Starbucks are going to hire 10,000 refugees over the next five years

‘We are in business to inspire and nurture the human spirit, one person, one cup and one neighborhood at a time’


‘We are in business to inspire and nurture the human spirit, one person, one cup and one neighborhood at a time’

Following Donald Trump’s recent ban on immigration, protests have broken out across the world, with high profile companies and figures taking a stand against the controversial policy prohibiting people from seven Muslim-majority countries from entering the US.

The latest organisation to make their stance known is Starbucks, with the chain’s chairman and CEO, Howard Schultz, publishing an open letter publicly condemning Trump’s policies.

‘I write to you today with deep concern, a heavy heart and a resolute promise’ the letter read. ‘We are living in an unprecedented time, one in which we are witness to the conscience of our country, and the promise of the American Dream, being called into question.

He went on to announce several actions that Starbucks would be taking, putting emphasis on the fact that they would ‘neither stand by, nor stand silent, as the uncertainty around the new Administration’s actions grows with each passing day.’

How Donald Trump could still win

How Donald Trump could still win
(Image credit: Rex)

He first explained that the company would continue to support the Deferred Action for Childhood Arrivals program and that Starbucks workers would continue to receive access to healthcare, before broaching the subject of Mexico and their plans to build bridges not walls.

‘We have been open for business in Mexico since 2002, and have since opened almost 600 stores in 60 cities across the country, which together employ over 7,000 Mexican partners who proudly wear the green apron,’ he wrote.

‘Coffee is what unites our common heritage, and as I told Alberto Torrado, the leader of our partnership with Alsea in Mexico, we stand ready to help and support our Mexican customers, partners and their families as they navigate what impact proposed trade sanctions, immigration restrictions and taxes might have on their business and their trust of Americans.’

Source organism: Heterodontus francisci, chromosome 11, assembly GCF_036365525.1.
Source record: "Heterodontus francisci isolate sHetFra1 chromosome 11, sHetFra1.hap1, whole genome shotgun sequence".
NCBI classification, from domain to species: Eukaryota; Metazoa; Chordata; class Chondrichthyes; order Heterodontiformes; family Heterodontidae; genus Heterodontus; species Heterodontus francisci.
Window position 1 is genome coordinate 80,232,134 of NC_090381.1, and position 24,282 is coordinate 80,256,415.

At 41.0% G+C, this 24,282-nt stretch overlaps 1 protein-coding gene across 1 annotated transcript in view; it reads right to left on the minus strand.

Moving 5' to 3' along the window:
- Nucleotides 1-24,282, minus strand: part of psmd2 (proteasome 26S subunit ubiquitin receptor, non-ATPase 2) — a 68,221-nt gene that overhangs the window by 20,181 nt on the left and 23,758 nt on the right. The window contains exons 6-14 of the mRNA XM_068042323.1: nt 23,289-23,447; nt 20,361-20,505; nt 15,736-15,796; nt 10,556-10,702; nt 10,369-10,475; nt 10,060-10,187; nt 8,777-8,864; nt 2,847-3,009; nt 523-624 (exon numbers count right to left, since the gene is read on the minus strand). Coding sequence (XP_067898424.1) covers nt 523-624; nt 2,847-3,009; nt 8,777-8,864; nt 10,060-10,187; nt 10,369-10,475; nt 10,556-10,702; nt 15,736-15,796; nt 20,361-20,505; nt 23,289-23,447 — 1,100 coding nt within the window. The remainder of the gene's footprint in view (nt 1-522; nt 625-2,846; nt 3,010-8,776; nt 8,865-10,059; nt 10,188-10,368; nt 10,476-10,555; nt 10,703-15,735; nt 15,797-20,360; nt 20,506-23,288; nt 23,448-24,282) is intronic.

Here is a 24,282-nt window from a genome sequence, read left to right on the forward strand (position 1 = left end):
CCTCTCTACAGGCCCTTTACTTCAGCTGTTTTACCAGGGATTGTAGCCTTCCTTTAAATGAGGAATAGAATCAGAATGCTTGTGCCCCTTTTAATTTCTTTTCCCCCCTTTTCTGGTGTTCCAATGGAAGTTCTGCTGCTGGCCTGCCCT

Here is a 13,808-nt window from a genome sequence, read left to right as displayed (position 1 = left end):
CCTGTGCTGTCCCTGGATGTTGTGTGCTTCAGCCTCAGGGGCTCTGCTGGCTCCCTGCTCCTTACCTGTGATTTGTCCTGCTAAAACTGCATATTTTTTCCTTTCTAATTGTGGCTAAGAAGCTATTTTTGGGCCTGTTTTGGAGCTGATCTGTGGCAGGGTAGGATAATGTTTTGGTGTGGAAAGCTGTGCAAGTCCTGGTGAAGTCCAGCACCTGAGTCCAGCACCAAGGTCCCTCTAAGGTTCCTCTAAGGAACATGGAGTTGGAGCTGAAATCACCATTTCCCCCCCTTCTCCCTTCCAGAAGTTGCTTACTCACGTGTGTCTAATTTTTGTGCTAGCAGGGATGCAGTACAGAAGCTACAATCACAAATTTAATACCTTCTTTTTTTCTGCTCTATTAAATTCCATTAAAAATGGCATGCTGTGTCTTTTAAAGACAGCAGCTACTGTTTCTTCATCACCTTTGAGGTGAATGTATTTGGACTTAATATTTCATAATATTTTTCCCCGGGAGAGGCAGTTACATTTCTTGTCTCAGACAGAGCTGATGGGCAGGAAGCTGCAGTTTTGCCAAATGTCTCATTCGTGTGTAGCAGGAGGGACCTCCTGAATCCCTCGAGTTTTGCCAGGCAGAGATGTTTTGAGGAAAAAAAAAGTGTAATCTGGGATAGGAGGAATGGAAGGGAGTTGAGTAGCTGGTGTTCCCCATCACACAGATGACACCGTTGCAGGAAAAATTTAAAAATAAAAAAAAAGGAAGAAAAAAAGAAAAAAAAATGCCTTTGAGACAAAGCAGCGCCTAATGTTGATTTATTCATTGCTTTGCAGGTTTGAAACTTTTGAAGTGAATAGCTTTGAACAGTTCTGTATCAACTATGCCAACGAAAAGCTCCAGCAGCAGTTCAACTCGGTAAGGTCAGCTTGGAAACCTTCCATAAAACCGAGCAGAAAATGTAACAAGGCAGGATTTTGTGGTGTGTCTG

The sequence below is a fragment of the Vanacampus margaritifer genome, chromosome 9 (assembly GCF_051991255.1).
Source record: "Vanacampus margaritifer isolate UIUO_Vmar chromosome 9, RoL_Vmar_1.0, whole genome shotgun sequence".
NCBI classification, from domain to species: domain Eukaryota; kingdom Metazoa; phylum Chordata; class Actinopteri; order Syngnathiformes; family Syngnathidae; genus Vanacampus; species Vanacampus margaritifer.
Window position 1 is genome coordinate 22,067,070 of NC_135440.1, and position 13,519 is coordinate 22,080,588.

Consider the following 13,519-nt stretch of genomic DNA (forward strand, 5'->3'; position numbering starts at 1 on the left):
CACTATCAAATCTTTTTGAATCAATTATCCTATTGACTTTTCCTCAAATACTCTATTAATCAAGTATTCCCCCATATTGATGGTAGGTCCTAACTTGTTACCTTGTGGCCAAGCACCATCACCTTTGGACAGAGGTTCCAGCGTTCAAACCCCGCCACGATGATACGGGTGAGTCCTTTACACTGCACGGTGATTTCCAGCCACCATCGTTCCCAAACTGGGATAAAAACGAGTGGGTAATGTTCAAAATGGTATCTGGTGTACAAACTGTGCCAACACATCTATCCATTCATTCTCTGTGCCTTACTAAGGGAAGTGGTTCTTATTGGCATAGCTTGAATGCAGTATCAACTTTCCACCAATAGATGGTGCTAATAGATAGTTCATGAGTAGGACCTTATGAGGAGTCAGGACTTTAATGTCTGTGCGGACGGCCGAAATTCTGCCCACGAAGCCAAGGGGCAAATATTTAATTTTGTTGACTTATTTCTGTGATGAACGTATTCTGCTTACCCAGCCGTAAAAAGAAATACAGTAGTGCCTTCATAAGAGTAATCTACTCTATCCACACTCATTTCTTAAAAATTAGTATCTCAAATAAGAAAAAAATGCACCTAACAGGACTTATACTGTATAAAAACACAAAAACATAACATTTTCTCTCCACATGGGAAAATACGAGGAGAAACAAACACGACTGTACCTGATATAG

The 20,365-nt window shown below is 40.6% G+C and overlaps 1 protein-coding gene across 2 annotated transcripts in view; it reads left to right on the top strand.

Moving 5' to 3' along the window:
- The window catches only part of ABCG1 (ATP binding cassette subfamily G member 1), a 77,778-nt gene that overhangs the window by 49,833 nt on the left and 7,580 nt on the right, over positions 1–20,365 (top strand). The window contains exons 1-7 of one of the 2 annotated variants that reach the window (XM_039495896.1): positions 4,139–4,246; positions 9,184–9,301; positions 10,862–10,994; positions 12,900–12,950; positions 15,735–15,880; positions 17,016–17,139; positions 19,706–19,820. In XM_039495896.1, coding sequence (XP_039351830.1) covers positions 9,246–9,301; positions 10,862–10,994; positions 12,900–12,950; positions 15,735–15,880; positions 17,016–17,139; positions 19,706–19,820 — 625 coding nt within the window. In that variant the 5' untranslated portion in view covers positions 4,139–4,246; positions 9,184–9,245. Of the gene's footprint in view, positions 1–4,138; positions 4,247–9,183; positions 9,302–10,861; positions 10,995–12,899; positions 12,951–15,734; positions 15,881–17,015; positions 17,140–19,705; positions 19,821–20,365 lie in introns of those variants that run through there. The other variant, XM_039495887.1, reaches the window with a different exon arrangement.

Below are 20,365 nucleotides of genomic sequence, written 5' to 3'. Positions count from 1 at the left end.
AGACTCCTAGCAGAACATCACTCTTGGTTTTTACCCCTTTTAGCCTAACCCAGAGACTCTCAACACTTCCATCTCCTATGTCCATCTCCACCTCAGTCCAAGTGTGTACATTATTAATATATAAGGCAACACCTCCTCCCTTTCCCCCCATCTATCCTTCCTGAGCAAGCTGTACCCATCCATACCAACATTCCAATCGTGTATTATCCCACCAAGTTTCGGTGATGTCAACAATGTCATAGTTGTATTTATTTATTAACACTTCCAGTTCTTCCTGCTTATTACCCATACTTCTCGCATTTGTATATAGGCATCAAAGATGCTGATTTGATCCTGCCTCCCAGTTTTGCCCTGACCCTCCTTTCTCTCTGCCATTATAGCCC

He then went on to talk about the new immigration ban and his plans to help refugees affected:

‘We have a long history of hiring young people looking for opportunities and a pathway to a new life around the world. This is why we are doubling down on this commitment by working with our equity market employees as well as joint venture and licensed market partners in a concerted effort to welcome and seek opportunities for those fleeing war, violence, persecution and discrimination. There are more than 65 million citizens of the world recognized as refugees by the United Nations, and we are developing plans to hire 10,000 of them over five years in the 75 countries around the world where Starbucks does business.’


‘Starbucks has and will always stand for opportunity’ the letter concluded, ‘opportunity for our young people who are working to land their first job in the 75 countries where we do business, opportunity for our farmers who care so deeply for the highest of quality coffee we offer to customers all around the globe, and yes, opportunity for those who come to America in search of their own fresh start – whether that is with Starbucks directly, or through our suppliers or our partner companies.’

‘If there is any lesson to be learned over the last year, it’s that your voice and your vote matter more than ever. We are in business to inspire and nurture the human spirit, one person, one cup and one neighborhood at a time – whether that neighborhood is in a Red State or a Blue State; a Christian country or a Muslim country; a divided nation or a united nation. That will not change. You have my word on that.’

Jenny Proudfoot
Features Editor

Jenny Proudfoot is an award-winning journalist, specialising in lifestyle, culture, entertainment, international development and politics. She has worked at Marie Claire UK for seven years, rising from intern to Features Editor and is now the most published Marie Claire writer of all time. She was made a 30 under 30 award-winner last year and named a rising star in journalism by the Professional Publishers Association.